John Beaumont, Kt., C.J.
1. This is an application by the Government Pleader praying that a rule may be issued against the opponent,Mr. Javadekar, editor and printer of a paper called Lokashakti, to show cause why he should not be committed for contempt of Court. The application is made under the Contempt of Courts Act of 1926. It appears that there had been some disturbance in Sholapur on June 23, 1937, and certain persons were to be charged with offences in connection with that disturbance. The principal charge against the respondent is that in the issue of his paper of June 30 he charged the police in one article with havingendeavored to get some of the persons accused of taking part in this disturbance to admit their guilt, and when they refused, with having taken their signatures on blank sheets of paper ; and in another article with having brought pressure to bear on persons to be called as witnesses to these offences to give evidence favourable to the police, and it is said that when the proposed witnesses refused to agree to this course, they were kept without food until 5 o'clock in the morning. It is well settled that any act done or writing published which is calculated to obstruct or interfere with the due course of justice or the legal process of the Court is contempt of Court, although I quite agree that the Court will not take action for contempt unless it thinks that the conduct of the respondent is calculated seriously to interfere with the course of justice. Proceedings in contempt are not taken merely in respect of technical offences. In my opinion, however, to suggest in a newspaper article that evidence intended to be used in a prosecution which is either proceeding or is plainly contemplated, has been obtained by improper means and is unreliable or to suggest that admissions by the accused have been improperly obtained is conduct calculated to interfere with the due course of justice. The allegations introduce at once into the trial an element of prejudice against the prosecution evidence. It is for the Court to consider whether the evidence adduced before it is reliable or not and it is very undesirable to have a discussion of that question in the public press before the case comes on for hearing. The respondent, however, has offered an unconditional apology for the articles complained of, and has explained that he did not intend in any way to prejudice the due course of justice. However, we think that his conduct certainly was of that character, but having regard to the apology, we think it unnecessary to inflict anything in the nature of a severe sentence. We make the rule absolute, and fine the respondent Rs. 100. No order as to costs.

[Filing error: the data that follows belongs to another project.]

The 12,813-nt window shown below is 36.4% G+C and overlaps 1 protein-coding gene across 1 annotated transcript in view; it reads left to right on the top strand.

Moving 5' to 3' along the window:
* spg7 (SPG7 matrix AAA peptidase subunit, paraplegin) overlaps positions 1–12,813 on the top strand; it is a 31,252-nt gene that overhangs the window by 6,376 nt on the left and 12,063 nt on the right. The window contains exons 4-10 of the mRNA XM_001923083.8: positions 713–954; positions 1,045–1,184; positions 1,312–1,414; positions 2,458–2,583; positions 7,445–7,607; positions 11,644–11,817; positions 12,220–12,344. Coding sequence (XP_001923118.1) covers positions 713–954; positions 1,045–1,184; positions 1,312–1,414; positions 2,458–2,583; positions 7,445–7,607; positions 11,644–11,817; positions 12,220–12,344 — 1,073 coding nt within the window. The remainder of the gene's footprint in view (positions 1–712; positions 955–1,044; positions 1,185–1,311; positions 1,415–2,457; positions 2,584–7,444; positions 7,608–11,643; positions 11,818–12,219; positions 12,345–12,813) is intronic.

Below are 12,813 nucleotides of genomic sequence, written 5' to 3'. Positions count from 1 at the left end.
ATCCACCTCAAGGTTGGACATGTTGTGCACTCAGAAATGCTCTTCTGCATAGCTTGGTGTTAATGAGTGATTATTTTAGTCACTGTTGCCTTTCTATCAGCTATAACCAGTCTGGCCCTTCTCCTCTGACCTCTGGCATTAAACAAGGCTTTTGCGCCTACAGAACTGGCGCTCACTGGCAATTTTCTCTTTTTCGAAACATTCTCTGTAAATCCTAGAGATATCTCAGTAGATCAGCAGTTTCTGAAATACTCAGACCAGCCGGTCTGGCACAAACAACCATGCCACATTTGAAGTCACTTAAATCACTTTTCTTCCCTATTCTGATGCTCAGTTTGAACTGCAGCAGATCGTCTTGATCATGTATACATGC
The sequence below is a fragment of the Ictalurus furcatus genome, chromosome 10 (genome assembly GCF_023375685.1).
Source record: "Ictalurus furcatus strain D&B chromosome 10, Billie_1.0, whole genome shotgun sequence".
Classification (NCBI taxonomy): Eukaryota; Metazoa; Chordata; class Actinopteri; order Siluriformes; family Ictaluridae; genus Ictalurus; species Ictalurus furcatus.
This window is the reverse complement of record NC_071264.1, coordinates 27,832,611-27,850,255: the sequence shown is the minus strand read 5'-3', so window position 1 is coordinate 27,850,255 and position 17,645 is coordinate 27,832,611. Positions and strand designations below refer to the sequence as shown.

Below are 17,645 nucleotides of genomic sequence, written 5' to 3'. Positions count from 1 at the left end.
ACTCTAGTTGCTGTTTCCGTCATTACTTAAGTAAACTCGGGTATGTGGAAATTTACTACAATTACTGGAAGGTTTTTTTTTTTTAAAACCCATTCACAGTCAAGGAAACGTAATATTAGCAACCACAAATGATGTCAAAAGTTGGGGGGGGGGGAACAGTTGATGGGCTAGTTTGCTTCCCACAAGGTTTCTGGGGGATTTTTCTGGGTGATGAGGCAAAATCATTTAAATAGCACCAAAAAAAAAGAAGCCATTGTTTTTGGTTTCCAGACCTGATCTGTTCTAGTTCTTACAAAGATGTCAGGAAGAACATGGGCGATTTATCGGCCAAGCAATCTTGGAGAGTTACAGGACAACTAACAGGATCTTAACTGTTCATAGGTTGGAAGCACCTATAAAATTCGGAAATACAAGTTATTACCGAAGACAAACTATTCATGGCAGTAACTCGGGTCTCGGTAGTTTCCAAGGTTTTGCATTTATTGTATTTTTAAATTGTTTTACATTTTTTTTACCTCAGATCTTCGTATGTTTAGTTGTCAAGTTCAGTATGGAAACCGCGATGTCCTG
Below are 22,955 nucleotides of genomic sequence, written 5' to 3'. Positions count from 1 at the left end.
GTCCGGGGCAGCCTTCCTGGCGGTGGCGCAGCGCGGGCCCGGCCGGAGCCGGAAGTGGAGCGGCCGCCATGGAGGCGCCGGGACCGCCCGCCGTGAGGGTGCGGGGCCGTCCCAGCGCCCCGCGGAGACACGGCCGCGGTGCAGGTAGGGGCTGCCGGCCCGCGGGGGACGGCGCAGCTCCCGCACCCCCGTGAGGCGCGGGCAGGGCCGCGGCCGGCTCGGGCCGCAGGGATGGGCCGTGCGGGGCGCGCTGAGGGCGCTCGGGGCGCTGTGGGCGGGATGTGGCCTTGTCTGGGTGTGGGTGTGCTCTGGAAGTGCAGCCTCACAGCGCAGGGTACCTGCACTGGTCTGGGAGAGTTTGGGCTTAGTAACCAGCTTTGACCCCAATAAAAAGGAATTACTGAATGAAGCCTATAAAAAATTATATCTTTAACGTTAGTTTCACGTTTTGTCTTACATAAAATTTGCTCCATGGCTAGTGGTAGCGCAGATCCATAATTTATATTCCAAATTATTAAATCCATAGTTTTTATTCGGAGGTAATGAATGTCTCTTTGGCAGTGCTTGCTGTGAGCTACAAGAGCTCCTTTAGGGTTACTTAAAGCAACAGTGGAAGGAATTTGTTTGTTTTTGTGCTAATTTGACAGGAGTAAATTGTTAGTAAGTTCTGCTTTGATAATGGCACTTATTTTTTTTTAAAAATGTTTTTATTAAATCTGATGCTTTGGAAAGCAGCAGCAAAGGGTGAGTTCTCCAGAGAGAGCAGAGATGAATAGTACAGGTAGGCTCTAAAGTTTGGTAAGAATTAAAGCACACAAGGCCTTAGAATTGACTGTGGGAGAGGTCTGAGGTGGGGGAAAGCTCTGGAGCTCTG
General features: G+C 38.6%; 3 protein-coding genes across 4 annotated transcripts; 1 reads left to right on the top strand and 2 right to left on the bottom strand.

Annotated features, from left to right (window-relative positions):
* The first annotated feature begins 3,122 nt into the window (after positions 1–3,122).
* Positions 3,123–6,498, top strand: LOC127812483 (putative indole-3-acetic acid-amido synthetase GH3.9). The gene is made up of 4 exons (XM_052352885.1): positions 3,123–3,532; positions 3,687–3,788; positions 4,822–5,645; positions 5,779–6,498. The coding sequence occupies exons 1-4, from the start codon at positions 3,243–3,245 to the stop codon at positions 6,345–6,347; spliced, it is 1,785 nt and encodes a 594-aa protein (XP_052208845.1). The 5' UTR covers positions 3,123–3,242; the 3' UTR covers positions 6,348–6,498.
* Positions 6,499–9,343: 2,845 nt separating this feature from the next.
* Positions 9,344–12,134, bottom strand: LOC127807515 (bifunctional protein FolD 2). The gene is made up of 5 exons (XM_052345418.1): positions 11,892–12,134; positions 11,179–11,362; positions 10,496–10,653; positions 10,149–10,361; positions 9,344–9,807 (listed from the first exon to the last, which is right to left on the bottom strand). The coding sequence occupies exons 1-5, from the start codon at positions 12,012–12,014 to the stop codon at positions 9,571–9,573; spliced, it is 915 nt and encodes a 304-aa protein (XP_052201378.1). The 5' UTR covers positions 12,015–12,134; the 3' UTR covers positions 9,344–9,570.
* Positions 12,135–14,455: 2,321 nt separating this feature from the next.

2. I agree.